P.R.I.C.E.

The P.R.I.C.E. Protocol, this is where self help begins.

If you suffer from a minor injury such as a sprain, strain, muscle pull or tear, immediate first aid treatment can relieve pain, limit swelling, protect the injured soft tissue, prevent complications and help you heal faster.

The P.R.I.C.E. Method of Acute Injury Treatment

PROTECTION:
P.R.I.C.E. begins with protection. If injured, stop playing and avoid putting weight on the injured part.
Wrap it with an elastic bandage, and/or purchase a brace.

REST:
Rest is vital to protect the injured muscle, tendon, ligament or other tissue from further injury.

Without rest, soft tissue injuries will take longer to heal, and there is a risk of abnormal repair or chronic inflammation.
The period of rest should be long enough that the patient is able to use the affected limb or area with the majority of function restored and pain essentially gone.

ICE:
Ice is excellent for reducing the inflammatory response and slowing the flow of pain impulses from the area.

A good method is 15 minutes of ice per hour, using a bag of frozen peas wrapped in a wet towel.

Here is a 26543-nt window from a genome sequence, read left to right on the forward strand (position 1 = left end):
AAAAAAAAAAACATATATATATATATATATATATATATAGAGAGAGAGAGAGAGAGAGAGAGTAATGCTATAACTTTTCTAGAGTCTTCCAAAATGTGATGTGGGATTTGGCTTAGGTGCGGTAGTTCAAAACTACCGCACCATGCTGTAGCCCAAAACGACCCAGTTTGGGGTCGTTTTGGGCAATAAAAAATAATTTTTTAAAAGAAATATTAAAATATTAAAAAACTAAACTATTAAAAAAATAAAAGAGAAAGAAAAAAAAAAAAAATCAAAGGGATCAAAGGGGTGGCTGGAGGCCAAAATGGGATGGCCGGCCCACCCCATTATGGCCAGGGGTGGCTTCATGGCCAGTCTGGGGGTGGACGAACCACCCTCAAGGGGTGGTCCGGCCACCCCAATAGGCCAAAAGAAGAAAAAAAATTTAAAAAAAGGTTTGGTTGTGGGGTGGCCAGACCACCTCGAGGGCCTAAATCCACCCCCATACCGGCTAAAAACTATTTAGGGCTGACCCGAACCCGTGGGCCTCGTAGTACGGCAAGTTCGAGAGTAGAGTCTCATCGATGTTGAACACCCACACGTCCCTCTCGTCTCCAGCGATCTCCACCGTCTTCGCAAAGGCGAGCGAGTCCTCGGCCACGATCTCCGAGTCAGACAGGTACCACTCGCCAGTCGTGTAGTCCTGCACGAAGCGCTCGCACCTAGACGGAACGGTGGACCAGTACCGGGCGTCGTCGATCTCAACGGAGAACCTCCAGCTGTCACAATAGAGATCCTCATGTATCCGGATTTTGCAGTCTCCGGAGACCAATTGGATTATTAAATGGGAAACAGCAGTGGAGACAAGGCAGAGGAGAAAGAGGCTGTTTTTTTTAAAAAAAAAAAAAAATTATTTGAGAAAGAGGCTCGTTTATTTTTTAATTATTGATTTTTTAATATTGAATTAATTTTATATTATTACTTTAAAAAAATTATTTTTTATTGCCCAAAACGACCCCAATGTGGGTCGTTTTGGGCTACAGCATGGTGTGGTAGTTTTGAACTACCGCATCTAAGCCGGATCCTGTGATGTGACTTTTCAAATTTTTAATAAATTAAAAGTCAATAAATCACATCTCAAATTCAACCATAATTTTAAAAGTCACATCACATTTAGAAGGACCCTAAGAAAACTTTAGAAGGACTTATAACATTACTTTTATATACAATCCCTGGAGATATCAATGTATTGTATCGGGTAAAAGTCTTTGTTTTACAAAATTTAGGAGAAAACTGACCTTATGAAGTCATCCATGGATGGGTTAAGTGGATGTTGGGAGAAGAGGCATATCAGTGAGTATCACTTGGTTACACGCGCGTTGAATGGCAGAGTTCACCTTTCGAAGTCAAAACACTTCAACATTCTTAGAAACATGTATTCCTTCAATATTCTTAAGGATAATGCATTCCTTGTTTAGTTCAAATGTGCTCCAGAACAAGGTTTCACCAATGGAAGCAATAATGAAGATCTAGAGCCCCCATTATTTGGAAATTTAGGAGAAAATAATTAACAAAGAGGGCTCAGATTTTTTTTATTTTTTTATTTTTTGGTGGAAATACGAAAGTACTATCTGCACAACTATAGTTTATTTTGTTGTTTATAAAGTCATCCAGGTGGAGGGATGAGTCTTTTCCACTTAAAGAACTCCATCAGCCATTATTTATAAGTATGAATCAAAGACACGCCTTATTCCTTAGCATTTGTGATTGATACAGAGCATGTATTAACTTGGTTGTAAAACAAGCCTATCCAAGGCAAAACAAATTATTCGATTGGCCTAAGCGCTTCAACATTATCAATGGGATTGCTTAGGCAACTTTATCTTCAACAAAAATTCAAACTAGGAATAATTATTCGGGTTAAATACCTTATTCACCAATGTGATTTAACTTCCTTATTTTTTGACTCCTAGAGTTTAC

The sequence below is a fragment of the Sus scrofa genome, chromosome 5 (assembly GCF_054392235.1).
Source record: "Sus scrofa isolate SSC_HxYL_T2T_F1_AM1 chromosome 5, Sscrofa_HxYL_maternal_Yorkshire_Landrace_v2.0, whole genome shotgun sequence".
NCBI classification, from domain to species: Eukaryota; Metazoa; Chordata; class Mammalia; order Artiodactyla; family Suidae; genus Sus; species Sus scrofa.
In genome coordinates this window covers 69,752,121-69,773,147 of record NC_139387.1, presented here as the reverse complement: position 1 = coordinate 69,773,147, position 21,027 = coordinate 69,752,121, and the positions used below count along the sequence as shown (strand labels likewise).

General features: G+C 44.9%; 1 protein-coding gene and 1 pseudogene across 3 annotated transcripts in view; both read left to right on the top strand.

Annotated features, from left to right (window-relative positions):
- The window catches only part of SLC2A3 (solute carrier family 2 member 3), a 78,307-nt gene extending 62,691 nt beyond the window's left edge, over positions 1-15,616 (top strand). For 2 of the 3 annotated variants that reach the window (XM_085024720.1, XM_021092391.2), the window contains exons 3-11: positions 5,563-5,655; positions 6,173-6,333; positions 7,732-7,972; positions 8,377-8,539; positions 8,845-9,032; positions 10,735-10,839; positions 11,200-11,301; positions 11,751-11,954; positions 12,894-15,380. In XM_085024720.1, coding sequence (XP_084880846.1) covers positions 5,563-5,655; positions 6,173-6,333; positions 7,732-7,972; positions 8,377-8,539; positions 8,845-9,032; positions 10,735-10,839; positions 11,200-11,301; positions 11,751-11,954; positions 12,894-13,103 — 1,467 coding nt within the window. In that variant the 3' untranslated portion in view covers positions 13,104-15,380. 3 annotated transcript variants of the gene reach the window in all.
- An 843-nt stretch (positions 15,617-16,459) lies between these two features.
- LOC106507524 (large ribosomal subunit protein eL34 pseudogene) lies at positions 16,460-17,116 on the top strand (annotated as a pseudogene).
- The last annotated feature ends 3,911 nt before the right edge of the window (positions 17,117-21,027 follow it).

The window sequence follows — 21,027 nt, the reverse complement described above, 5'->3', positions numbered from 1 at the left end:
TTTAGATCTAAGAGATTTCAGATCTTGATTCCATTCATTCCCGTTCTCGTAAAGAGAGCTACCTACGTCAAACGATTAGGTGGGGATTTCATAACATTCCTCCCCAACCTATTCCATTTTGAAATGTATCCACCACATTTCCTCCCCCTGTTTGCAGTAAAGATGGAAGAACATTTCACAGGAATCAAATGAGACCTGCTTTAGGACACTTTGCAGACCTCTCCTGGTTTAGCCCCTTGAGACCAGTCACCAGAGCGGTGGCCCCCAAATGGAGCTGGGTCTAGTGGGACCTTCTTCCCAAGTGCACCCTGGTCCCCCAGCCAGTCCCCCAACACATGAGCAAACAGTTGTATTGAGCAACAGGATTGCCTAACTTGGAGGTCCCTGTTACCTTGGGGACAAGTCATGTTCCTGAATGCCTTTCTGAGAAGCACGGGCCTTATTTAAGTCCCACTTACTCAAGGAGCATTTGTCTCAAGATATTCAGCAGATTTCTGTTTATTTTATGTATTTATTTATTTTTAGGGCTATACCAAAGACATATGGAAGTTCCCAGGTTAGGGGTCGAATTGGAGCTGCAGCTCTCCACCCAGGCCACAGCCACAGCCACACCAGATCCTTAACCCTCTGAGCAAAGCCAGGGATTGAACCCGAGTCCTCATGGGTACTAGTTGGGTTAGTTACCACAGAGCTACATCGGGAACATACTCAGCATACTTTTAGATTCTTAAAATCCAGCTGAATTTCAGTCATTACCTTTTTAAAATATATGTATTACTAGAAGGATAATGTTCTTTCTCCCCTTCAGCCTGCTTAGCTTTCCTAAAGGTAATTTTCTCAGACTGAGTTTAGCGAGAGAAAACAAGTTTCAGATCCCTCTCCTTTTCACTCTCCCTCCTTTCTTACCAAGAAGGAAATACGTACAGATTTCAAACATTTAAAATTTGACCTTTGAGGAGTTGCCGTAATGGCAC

Never apply ice directly to the skin, and never leave ice on an injury for more than 15 minutes at a time.
Longer exposure may be detrimental, and can result in frostbite.

COMPRESSION:
Compression helps limit and reduce the edematous swelling that results from the inflammatory process.

Although some swelling is inevitable, too much swelling results in significant loss of function, excessive pain, and eventual slowing of blood flow due to vessel restriction.

An elastic bandage is preferable because athletic tape has no give to it, and can further reduce blood flow. The fit should be snug so as to not move freely, but still allow expansion for when muscles contract and fill with blood.

ELEVATION:
Elevation uses the force of gravity to reduce swelling. Generally speaking, you want the swollen area to be higher than the heart. For a sprained ankle, for example, you could lie on the floor with your hips and knees bent and your feet up on a sofa or chair. Lying on the sofa with your feet up on the back of the sofa is not recommended because a sofa is too soft to provide adequate support for your back.

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